The West Michigan Public Purchasing Alliance’s (WMPPA) Meet the Buyer 2017 conference will be held from 12:30-3:30 p.m., Oct. 11, at DeVos Place Convention Center, 303 Monroe Ave. NW in Grand Rapids.

Purchasing managers from the area’s biggest municipalities, organizations and nonprofits will gather in one place for the event.

Michelle Richards, founding board member and executive director of the Great Lakes Women’s Business Council, will keynote, followed by an open floor to meet buyers from approximately 30 agencies and organizations.

Calvin Brinks, Kent County purchasing manager and chair of the WMPPA, said the organization strives to ensure inclusiveness and equal opportunity for all businesses to sell their products and services.

“This year is especially exciting, as we have more buyers than in previous years, giving vendors bigger and better opportunities to get to know local organizations,” he said. “This event helps give businesses — big and small — a great opportunity to sell their products and services.”

This year’s expected buyers include staff from the state of Michigan, Kent County, city of Grand Rapids, city of Kentwood, Michigan State University, Grand Valley State University, Ferris State University, Western Michigan University, Davenport University, Grand Rapids Community College, Grand Rapids Public Schools, The Rapid, Van Andel Institute and more.

Representatives from the Great Lakes Women’s Business Council, Grand Rapids Opportunities for Women (GROW), Michigan Minority Supplier Development Council (MMSDC) and the Procurement Technical Assistance Center are expected to be on hand as well.

More information is available at bit.ly/WMPPAconf.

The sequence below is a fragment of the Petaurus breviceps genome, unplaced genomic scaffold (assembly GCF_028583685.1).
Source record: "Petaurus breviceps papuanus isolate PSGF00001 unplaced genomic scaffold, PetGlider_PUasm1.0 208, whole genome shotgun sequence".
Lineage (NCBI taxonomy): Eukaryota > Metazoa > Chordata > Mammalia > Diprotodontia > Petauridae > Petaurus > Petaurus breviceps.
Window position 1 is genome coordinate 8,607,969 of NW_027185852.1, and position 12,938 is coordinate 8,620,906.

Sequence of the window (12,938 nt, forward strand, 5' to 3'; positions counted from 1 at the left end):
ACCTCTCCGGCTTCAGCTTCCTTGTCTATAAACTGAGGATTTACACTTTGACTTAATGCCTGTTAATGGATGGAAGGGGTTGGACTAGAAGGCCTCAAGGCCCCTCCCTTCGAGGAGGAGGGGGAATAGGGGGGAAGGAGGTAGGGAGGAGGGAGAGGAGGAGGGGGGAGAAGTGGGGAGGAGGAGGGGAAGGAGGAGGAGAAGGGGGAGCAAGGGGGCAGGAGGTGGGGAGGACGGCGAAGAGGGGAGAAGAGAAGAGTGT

Leaving a legacy

The Grand Rapids Public Museum’s annual fundraiser, the Jay & Betty Van Andel Legacy Awards Gala, in November will recognize recipients whose community leadership is vital and whose character is valued.

The awards will formally be given to the recipients at the GRPM’s ninth annual Legacy Awards Gala on Thursday, Nov. 9. Tickets may be purchased at grpm.org.

The Jay & Betty Van Andel Lifetime Achievement Award will be awarded to David and Judy Frey. The award is presented to individuals who possess a lifetime of dedication to the community.

Judy Frey is a former mayor of East Grand Rapids and has served in various leadership positions on education boards and advisory committees.

David Frey’s involvement includes working as a civic leader for the Grand Design 2000, and his many years working as the co-chair of the Grand Action Committee. He also is the former president of what was then Union Bank.

The Dave & Carol Van Andel Leadership Award is awarded to an individual who demonstrates a commitment to the greater West Michigan region supporting philanthropic organizations and contributing to the cultural, educational and economic health of the community. This year’s award will be presented to Birgit Klohs, president and CEO of The Right Place Inc., and a leading economic development strategist. Her collaboration with local, state and national organizations on critical issues related to economic development is one of the many things that contribute to her leadership in the community.

“The Casey” Award is named after one of the museum’s most dynamic volunteers, Casey Wondergem. The award highlights public service and serves to inspire and encourage continued charitable activity. This year, the award will go to Dr. Mira Krishnan, a clinical neuropsychologist and consultant. She is dedicated to building services for autistic children and their families within the Grand Rapids area. She serves the community while being a member on the boards of Ikus Life Enrichment Services, Equality Michigan and the Association of Children’s Residential Centers, and she has authored national position papers on serving diverse youth.

The evening’s festivities will be hosted by Dave and Carol Van Andel and Jim and Sue Williams